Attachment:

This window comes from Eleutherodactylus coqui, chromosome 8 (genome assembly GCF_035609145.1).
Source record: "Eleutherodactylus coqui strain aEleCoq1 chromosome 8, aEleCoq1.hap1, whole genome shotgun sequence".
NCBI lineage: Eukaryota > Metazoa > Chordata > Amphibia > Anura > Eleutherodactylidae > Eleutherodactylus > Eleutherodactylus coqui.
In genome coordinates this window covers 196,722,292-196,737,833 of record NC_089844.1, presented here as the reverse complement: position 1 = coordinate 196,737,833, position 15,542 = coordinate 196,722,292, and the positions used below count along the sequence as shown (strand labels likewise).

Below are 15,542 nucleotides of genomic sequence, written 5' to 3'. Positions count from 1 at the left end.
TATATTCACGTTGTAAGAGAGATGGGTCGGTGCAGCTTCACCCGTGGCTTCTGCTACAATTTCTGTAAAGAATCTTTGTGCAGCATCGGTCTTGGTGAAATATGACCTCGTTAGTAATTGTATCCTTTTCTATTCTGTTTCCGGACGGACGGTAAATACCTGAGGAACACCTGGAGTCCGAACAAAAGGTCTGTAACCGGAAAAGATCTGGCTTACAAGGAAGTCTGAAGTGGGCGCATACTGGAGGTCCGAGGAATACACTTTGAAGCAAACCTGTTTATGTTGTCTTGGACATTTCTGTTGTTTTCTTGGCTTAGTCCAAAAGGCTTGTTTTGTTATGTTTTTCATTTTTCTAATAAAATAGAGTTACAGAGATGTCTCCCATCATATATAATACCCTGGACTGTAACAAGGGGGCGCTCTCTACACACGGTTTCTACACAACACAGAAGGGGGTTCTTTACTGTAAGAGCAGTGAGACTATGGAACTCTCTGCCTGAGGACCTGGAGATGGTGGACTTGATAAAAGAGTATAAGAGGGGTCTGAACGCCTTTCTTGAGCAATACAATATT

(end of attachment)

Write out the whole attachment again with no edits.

This window comes from Eleutherodactylus coqui, chromosome 8 (genome assembly GCF_035609145.1).
Source record: "Eleutherodactylus coqui strain aEleCoq1 chromosome 8, aEleCoq1.hap1, whole genome shotgun sequence".
NCBI lineage: Eukaryota > Metazoa > Chordata > Amphibia > Anura > Eleutherodactylidae > Eleutherodactylus > Eleutherodactylus coqui.
In genome coordinates this window covers 196,722,292-196,737,833 of record NC_089844.1, presented here as the reverse complement: position 1 = coordinate 196,737,833, position 15,542 = coordinate 196,722,292, and the positions used below count along the sequence as shown (strand labels likewise).

Below are 15,542 nucleotides of genomic sequence, written 5' to 3'. Positions count from 1 at the left end.
TATATTCACGTTGTAAGAGAGATGGGTCGGTGCAGCTTCACCCGTGGCTTCTGCTACAATTTCTGTAAAGAATCTTTGTGCAGCATCGGTCTTGGTGAAATATGACCTCGTTAGTAATTGTATCCTTTTCTATTCTGTTTCCGGACGGACGGTAAATACCTGAGGAACACCTGGAGTCCGAACAAAAGGTCTGTAACCGGAAAAGATCTGGCTTACAAGGAAGTCTGAAGTGGGCGCATACTGGAGGTCCGAGGAATACACTTTGAAGCAAACCTGTTTATGTTGTCTTGGACATTTCTGTTGTTTTCTTGGCTTAGTCCAAAAGGCTTGTTTTGTTATGTTTTTCATTTTTCTAATAAAATAGAGTTACAGAGATGTCTCCCATCATATATAATACCCTGGACTGTAACAAGGGGGCGCTCTCTACACACGGTTTCTACACAACACAGAAGGGGGTTCTTTACTGTAAGAGCAGTGAGACTATGGAACTCTCTGCCTGAGGACCTGGAGATGGTGGACTTGATAAAAGAGTATAAGAGGGGTCTGAACGCCTTTCTTGAGCAATACAATATT